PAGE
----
According to statistics from the Investment Company Institute, IRAs have enjoyed a 10% growth rate each year and are now worth over $5 trillion dollars.
IRAs are a popular and effective way to save and invest money. At the same time, they are complex enough that it can be difficult to understand exactly how they work. In particular, they are often mixed up with brokerage accounts.
Read on to learn about brokerage accounts vs IRAs and better understand the difference!
Brokerage Accounts vs IRAs
One of the reasons that brokerage accounts and IRAs are so easily mixed up is because they function almost identically. In fact, if someone were to describe a brokerage account and IRA to you, you might not be able to tell which was which.
The differences between brokerage accounts and IRAs basically come down to their purpose rather than their function. IRA stands for investment retirement account, so it’s designed to grow your savings into a nest egg you can retire on. A brokerage account is also designed to grow your savings, the only difference being that the money may not be explicitly intended for retirement.
Now, you might think, if those are all the IRA and brokerage account differences, then does it really matter which one you get? Because of the different purposes of the two types of investments, they have a few different rules, so it does matter which one you choose.
How Is a Brokerage Account Different?
Brokerage accounts are about growing your wealth. People who buy them can remove their money from the account more or less at any time. This provides a lot of flexibility.
At the same time, like other ways of making money, the government takes a cut. If you profit off of a brokerage account, that profit is called “capital gains.” Your capital gains will be subject to the capital gains tax.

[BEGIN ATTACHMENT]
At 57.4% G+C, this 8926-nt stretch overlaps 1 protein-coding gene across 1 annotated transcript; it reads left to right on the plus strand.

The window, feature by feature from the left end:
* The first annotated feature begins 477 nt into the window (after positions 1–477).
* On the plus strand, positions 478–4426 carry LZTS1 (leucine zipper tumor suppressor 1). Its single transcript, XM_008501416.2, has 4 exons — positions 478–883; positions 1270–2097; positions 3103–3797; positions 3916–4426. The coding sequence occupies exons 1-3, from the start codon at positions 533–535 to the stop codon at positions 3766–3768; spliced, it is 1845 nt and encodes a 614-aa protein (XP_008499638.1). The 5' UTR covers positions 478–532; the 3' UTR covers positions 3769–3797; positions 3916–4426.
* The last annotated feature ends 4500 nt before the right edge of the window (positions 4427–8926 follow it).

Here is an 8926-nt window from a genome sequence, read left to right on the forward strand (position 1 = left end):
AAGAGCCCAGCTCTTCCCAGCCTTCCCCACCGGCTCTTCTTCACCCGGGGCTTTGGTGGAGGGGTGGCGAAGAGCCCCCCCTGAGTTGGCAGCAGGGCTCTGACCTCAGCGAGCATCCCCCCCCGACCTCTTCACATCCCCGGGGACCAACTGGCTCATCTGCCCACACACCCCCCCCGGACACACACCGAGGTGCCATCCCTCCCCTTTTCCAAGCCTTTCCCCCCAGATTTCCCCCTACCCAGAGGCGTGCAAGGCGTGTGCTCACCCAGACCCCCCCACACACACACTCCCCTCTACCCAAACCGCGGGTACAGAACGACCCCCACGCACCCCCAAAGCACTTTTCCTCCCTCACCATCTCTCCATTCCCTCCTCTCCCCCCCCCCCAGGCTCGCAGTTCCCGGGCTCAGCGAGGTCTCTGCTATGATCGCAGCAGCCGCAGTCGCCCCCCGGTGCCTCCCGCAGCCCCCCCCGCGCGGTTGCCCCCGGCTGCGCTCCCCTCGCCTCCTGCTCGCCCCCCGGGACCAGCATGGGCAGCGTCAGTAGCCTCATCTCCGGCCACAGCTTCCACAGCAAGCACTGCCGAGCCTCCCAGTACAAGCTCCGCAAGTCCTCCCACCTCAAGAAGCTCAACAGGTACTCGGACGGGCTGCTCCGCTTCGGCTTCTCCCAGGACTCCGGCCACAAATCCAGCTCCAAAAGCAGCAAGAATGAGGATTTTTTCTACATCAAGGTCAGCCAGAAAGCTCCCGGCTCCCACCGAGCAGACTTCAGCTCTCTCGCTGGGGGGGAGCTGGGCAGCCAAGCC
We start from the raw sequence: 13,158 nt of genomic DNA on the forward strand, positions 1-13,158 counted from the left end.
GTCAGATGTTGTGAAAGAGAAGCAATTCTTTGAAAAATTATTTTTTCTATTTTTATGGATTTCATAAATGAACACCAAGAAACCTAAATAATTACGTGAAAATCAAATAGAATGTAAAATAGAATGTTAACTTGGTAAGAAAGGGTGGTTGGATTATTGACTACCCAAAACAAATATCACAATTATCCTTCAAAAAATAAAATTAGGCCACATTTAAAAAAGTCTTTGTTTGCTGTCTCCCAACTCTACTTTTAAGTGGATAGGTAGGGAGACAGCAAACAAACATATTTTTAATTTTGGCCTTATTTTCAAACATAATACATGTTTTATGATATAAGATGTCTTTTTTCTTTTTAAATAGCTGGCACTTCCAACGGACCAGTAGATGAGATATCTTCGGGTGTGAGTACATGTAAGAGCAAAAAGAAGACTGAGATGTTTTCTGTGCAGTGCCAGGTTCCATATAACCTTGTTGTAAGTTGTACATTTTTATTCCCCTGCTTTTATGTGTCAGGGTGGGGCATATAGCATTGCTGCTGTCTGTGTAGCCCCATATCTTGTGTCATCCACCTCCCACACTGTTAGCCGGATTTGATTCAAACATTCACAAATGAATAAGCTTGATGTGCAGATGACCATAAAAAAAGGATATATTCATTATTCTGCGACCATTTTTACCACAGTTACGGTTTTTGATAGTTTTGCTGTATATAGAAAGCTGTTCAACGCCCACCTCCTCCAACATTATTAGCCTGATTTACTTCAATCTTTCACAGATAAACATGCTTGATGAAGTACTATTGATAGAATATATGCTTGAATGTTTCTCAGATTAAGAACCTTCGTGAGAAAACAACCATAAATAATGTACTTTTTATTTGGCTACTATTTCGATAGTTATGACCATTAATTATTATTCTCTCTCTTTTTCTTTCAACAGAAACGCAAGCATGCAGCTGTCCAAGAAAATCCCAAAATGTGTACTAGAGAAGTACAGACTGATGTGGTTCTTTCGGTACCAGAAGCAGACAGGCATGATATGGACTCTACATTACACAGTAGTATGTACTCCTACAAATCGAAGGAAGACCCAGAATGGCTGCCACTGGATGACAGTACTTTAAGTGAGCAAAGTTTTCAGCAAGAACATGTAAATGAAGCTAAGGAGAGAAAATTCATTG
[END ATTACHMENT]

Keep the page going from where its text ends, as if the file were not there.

On top of that, brokerage account investments do not receive any tax advantages.
The Advantages of IRAs
The government wants to encourage people to prepare for their retirement. As a result, they provide several incentives to invest in IRAs.
IRA investments can be tax-free if done properly. As long as you’re not withdrawing money early, you can actually avoid paying taxes on income that you place in an IRA.
On top of that, when the time comes to withdraw your money in retirement, you won’t be taxed on it! Even though your money may have grown by a significant amount, that profit will be yours to keep.
The only downside to IRAs are that they are designed to be used in retirement. While you technically can take your retirement money out early, you’ll pay a penalty to the IRS to do so. As long as you intend to let the money sit and grow for your retirement, IRAs are the way to go!
Apply Your Knowledge of Brokerage Accounts vs IRAs
We hope you learned something helpful about brokerage accounts vs IRAs in this brief review of them. To learn more about how you can make the most out of investing in IRAs and the benefits of alternative investments, get in touch with us here.